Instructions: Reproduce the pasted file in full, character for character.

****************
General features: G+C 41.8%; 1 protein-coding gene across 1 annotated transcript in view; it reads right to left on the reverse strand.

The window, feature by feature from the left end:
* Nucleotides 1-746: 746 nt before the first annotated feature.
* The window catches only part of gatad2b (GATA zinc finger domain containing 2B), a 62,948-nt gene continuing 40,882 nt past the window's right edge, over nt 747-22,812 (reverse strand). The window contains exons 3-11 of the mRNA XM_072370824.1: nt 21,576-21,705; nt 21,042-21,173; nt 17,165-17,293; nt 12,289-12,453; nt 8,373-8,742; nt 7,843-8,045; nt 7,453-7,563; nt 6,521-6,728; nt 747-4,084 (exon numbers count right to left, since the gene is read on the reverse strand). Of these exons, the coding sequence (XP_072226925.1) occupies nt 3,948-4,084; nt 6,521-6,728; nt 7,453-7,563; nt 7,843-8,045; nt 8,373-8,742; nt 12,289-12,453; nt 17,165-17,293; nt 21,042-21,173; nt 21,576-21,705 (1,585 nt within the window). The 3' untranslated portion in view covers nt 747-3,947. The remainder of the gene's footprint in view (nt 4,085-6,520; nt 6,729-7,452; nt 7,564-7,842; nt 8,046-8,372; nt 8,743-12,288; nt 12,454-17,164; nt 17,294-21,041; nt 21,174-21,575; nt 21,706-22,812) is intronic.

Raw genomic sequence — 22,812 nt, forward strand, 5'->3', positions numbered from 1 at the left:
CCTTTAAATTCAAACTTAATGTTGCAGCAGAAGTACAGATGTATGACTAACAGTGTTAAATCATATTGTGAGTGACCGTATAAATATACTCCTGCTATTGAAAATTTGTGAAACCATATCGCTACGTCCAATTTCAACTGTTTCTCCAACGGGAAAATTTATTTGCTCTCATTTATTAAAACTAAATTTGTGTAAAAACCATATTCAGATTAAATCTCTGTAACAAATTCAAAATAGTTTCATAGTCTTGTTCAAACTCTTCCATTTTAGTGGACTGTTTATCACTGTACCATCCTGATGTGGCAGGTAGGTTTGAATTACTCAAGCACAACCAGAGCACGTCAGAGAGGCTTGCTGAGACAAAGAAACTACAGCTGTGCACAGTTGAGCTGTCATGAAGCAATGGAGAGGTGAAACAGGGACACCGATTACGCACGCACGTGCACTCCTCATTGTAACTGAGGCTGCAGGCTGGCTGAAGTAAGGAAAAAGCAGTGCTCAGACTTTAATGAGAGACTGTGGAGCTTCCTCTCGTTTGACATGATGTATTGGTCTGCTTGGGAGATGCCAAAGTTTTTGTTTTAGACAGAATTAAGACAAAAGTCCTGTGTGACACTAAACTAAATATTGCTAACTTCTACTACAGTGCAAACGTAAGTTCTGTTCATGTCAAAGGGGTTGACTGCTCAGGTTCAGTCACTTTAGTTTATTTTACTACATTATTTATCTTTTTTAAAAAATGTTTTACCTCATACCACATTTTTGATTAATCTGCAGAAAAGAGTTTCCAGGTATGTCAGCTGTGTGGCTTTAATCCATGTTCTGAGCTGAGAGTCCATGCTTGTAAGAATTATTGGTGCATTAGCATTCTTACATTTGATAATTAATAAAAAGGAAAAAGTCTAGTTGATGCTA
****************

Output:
General features: G+C 41.8%; 1 protein-coding gene across 1 annotated transcript in view; it reads right to left on the reverse strand.

The window, feature by feature from the left end:
* Nucleotides 1-746: 746 nt before the first annotated feature.
* The window catches only part of gatad2b (GATA zinc finger domain containing 2B), a 62,948-nt gene continuing 40,882 nt past the window's right edge, over nt 747-22,812 (reverse strand). The window contains exons 3-11 of the mRNA XM_072370824.1: nt 21,576-21,705; nt 21,042-21,173; nt 17,165-17,293; nt 12,289-12,453; nt 8,373-8,742; nt 7,843-8,045; nt 7,453-7,563; nt 6,521-6,728; nt 747-4,084 (exon numbers count right to left, since the gene is read on the reverse strand). Of these exons, the coding sequence (XP_072226925.1) occupies nt 3,948-4,084; nt 6,521-6,728; nt 7,453-7,563; nt 7,843-8,045; nt 8,373-8,742; nt 12,289-12,453; nt 17,165-17,293; nt 21,042-21,173; nt 21,576-21,705 (1,585 nt within the window). The 3' untranslated portion in view covers nt 747-3,947. The remainder of the gene's footprint in view (nt 4,085-6,520; nt 6,729-7,452; nt 7,564-7,842; nt 8,046-8,372; nt 8,743-12,288; nt 12,454-17,164; nt 17,294-21,041; nt 21,174-21,575; nt 21,706-22,812) is intronic.

Raw genomic sequence — 22,812 nt, forward strand, 5'->3', positions numbered from 1 at the left:
CCTTTAAATTCAAACTTAATGTTGCAGCAGAAGTACAGATGTATGACTAACAGTGTTAAATCATATTGTGAGTGACCGTATAAATATACTCCTGCTATTGAAAATTTGTGAAACCATATCGCTACGTCCAATTTCAACTGTTTCTCCAACGGGAAAATTTATTTGCTCTCATTTATTAAAACTAAATTTGTGTAAAAACCATATTCAGATTAAATCTCTGTAACAAATTCAAAATAGTTTCATAGTCTTGTTCAAACTCTTCCATTTTAGTGGACTGTTTATCACTGTACCATCCTGATGTGGCAGGTAGGTTTGAATTACTCAAGCACAACCAGAGCACGTCAGAGAGGCTTGCTGAGACAAAGAAACTACAGCTGTGCACAGTTGAGCTGTCATGAAGCAATGGAGAGGTGAAACAGGGACACCGATTACGCACGCACGTGCACTCCTCATTGTAACTGAGGCTGCAGGCTGGCTGAAGTAAGGAAAAAGCAGTGCTCAGACTTTAATGAGAGACTGTGGAGCTTCCTCTCGTTTGACATGATGTATTGGTCTGCTTGGGAGATGCCAAAGTTTTTGTTTTAGACAGAATTAAGACAAAAGTCCTGTGTGACACTAAACTAAATATTGCTAACTTCTACTACAGTGCAAACGTAAGTTCTGTTCATGTCAAAGGGGTTGACTGCTCAGGTTCAGTCACTTTAGTTTATTTTACTACATTATTTATCTTTTTTAAAAAATGTTTTACCTCATACCACATTTTTGATTAATCTGCAGAAAAGAGTTTCCAGGTATGTCAGCTGTGTGGCTTTAATCCATGTTCTGAGCTGAGAGTCCATGCTTGTAAGAATTATTGGTGCATTAGCATTCTTACATTTGATAATTAATAAAAAGGAAAAAGTCTAGTTGATGCTA